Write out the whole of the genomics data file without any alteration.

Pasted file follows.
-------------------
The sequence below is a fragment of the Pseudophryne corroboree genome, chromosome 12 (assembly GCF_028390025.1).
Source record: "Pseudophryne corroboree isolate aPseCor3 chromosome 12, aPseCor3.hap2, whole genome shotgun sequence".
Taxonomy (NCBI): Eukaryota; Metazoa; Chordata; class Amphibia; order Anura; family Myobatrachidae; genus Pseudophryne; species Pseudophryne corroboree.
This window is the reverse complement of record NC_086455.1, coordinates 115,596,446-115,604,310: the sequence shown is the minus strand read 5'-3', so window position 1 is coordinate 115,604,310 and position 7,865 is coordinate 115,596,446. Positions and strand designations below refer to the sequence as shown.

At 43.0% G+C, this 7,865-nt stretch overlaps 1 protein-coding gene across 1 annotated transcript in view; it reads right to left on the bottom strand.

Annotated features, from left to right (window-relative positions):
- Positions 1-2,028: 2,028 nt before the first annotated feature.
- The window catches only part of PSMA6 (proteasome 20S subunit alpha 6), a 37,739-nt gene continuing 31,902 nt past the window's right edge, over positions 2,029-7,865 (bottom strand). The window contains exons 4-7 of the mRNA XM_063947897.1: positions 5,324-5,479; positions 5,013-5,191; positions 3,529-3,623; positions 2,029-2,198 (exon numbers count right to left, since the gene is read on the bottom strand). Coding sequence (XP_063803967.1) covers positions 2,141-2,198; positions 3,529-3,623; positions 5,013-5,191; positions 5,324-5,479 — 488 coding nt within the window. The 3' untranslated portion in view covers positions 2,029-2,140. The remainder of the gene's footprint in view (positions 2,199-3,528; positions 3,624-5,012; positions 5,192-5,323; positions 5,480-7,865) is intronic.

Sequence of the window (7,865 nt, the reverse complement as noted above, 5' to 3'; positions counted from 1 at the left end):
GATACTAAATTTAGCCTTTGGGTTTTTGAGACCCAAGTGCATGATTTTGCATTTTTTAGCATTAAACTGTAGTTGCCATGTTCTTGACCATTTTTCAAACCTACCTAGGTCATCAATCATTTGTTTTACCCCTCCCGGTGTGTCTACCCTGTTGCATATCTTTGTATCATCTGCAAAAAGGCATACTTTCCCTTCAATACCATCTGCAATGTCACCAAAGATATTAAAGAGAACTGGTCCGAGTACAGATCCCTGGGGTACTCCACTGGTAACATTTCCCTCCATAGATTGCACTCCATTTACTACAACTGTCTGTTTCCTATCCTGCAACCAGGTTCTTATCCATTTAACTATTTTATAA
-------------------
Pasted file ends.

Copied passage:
The sequence below is a fragment of the Pseudophryne corroboree genome, chromosome 12 (assembly GCF_028390025.1).
Source record: "Pseudophryne corroboree isolate aPseCor3 chromosome 12, aPseCor3.hap2, whole genome shotgun sequence".
Taxonomy (NCBI): Eukaryota; Metazoa; Chordata; class Amphibia; order Anura; family Myobatrachidae; genus Pseudophryne; species Pseudophryne corroboree.
This window is the reverse complement of record NC_086455.1, coordinates 115,596,446-115,604,310: the sequence shown is the minus strand read 5'-3', so window position 1 is coordinate 115,604,310 and position 7,865 is coordinate 115,596,446. Positions and strand designations below refer to the sequence as shown.

At 43.0% G+C, this 7,865-nt stretch overlaps 1 protein-coding gene across 1 annotated transcript in view; it reads right to left on the bottom strand.

Annotated features, from left to right (window-relative positions):
- Positions 1-2,028: 2,028 nt before the first annotated feature.
- The window catches only part of PSMA6 (proteasome 20S subunit alpha 6), a 37,739-nt gene continuing 31,902 nt past the window's right edge, over positions 2,029-7,865 (bottom strand). The window contains exons 4-7 of the mRNA XM_063947897.1: positions 5,324-5,479; positions 5,013-5,191; positions 3,529-3,623; positions 2,029-2,198 (exon numbers count right to left, since the gene is read on the bottom strand). Coding sequence (XP_063803967.1) covers positions 2,141-2,198; positions 3,529-3,623; positions 5,013-5,191; positions 5,324-5,479 — 488 coding nt within the window. The 3' untranslated portion in view covers positions 2,029-2,140. The remainder of the gene's footprint in view (positions 2,199-3,528; positions 3,624-5,012; positions 5,192-5,323; positions 5,480-7,865) is intronic.

Sequence of the window (7,865 nt, the reverse complement as noted above, 5' to 3'; positions counted from 1 at the left end):
GATACTAAATTTAGCCTTTGGGTTTTTGAGACCCAAGTGCATGATTTTGCATTTTTTAGCATTAAACTGTAGTTGCCATGTTCTTGACCATTTTTCAAACCTACCTAGGTCATCAATCATTTGTTTTACCCCTCCCGGTGTGTCTACCCTGTTGCATATCTTTGTATCATCTGCAAAAAGGCATACTTTCCCTTCAATACCATCTGCAATGTCACCAAAGATATTAAAGAGAACTGGTCCGAGTACAGATCCCTGGGGTACTCCACTGGTAACATTTCCCTCCATAGATTGCACTCCATTTACTACAACTGTCTGTTTCCTATCCTGCAACCAGGTTCTTATCCATTTAACTATTTTATAA